Two weeks before the Dutch go to the polls, the far-right Party of Freedoms (PVV) has a convincing lead over Prime Minister Mark Rutte’s People’s Party for Freedom and Democracy (VVD). However, Geert Wilders is losing ground.
The far-right loses momentum
The latest poll published by Peil on Sunday, February 26, gives Wilders a 29% lead over Rutte’s 25%. However, by any count, Wilders has lost momentum.
The last six Peil polls give the far-right PVV a lead but in suggest a decline in absolute numbers since the beginning of February. On January 29th, Peil gave Wilders 33%, dropping to 32% on February 5, 30% on February 12, and 29% since February 29. That means a loss of 4-to-5% in a month.
Ipsos marked a 4% lead for PVV on February 2, which was reduced to 1% by February 16. By February 23, according to Ipsos, the ruling VVD had a small 2% lead over the far-right PVV. That confirms Wilders has lost 4-5%.
Polarizing the political debate, in theory, benefits the Wilders camp by regimenting its key electorate, triggering extreme political reactions, and keeping the attention on him.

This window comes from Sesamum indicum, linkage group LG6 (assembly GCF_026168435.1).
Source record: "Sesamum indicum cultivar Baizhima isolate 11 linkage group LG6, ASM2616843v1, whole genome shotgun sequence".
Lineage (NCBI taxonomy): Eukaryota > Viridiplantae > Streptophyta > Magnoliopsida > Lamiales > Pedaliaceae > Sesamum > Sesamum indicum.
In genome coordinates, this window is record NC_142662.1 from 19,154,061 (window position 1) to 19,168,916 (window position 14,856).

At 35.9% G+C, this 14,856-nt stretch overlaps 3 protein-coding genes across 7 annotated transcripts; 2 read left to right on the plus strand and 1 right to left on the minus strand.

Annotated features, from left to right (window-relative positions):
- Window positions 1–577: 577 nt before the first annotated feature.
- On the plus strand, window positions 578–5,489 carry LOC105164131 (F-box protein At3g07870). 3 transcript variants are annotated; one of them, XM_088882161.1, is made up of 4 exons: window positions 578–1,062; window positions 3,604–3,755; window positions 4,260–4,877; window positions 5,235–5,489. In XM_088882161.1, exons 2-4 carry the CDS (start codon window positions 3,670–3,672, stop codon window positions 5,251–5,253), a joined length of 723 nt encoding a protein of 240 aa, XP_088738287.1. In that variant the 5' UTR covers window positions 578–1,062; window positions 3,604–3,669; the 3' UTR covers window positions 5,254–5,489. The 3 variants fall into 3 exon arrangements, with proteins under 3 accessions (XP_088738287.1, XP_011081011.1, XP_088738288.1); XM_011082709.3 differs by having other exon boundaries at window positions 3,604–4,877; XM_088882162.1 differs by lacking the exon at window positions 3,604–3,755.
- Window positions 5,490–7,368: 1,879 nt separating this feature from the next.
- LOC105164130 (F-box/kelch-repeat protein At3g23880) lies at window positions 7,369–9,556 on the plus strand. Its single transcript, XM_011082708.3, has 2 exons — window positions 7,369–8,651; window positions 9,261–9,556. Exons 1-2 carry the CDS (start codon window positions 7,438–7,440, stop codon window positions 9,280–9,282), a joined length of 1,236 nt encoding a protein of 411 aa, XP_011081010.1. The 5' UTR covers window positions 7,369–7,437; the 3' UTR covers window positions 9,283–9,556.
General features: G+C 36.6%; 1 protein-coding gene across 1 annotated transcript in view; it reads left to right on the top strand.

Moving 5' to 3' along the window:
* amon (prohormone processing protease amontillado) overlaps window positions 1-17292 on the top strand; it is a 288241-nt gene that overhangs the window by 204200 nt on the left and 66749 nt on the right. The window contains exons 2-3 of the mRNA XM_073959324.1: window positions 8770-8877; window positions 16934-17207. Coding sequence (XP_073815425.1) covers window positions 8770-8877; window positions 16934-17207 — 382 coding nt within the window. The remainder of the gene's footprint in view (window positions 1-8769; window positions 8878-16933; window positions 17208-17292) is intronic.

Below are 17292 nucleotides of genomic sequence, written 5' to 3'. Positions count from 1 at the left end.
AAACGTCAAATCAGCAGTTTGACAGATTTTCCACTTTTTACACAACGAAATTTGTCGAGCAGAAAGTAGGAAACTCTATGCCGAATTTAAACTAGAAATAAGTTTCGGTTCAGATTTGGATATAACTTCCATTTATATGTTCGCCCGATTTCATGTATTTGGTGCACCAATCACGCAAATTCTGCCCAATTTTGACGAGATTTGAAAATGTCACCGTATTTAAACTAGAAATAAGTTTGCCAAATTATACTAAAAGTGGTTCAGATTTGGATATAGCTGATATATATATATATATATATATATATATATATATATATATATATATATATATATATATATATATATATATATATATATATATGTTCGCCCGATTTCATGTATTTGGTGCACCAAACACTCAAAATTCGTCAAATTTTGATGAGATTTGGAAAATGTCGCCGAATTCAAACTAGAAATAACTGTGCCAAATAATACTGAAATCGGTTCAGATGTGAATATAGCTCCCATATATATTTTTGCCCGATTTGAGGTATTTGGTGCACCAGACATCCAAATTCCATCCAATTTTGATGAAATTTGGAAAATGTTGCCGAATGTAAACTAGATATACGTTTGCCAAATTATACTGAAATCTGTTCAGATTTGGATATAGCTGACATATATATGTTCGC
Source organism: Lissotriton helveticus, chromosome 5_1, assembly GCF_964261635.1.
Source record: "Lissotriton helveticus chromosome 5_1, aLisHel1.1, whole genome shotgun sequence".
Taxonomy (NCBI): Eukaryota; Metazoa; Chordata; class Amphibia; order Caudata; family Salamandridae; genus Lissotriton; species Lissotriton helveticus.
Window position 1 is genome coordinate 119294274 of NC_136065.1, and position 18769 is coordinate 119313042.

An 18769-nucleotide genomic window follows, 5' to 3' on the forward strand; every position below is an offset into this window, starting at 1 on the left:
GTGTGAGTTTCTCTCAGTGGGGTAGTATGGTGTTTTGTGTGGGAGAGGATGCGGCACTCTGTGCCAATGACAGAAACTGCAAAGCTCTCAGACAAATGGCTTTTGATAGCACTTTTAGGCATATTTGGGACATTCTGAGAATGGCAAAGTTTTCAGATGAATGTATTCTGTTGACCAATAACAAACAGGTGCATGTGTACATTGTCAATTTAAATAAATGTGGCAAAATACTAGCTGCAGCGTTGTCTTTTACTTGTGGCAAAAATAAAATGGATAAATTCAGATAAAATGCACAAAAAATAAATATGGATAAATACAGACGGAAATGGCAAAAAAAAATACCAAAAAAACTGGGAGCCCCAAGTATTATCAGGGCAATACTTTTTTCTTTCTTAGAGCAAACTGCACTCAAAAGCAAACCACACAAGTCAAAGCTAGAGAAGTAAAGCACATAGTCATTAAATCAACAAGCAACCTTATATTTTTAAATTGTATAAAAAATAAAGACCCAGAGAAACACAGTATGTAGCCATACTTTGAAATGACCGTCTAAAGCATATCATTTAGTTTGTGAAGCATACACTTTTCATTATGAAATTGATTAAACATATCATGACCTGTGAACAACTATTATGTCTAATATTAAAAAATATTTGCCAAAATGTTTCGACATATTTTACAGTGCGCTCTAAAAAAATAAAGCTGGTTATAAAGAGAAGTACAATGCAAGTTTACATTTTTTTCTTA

One week ago, Wilders pulled out from a leaders’ debate with Prime Minister Rutte, calling the host channel, RTL Nieuws, “scum.” That was in response to an interview with the TV channel with his brother who does not share his ideology. “Scum” is also the word he used to refer to Moroccan-Dutch, at the launch of his electoral campaign on February 18.
Last Thursday he also pulled out from public events in his electoral campaign, allegedly because he fears for his life. The issue emerged last week when a member of his security detail was arrested for supposed information leaks. It transpires the man was merely boasting of his work to his girlfriend, but the Dutch police are profiling his whole security team to ensure there are no pending issues. The government has said that they regret Wilders pulling out from the campaign, but remain convinced he is safe.
However, polarisation does not lead to the surge of support for two particular parties but to greater fragmentation. Given the dramatic losses for the ruling VVD and their junior coalition partner PvdA, the formation of a government will require a broader coalition. The more Wilders slides to extremes, the more legitimate a compromise becomes.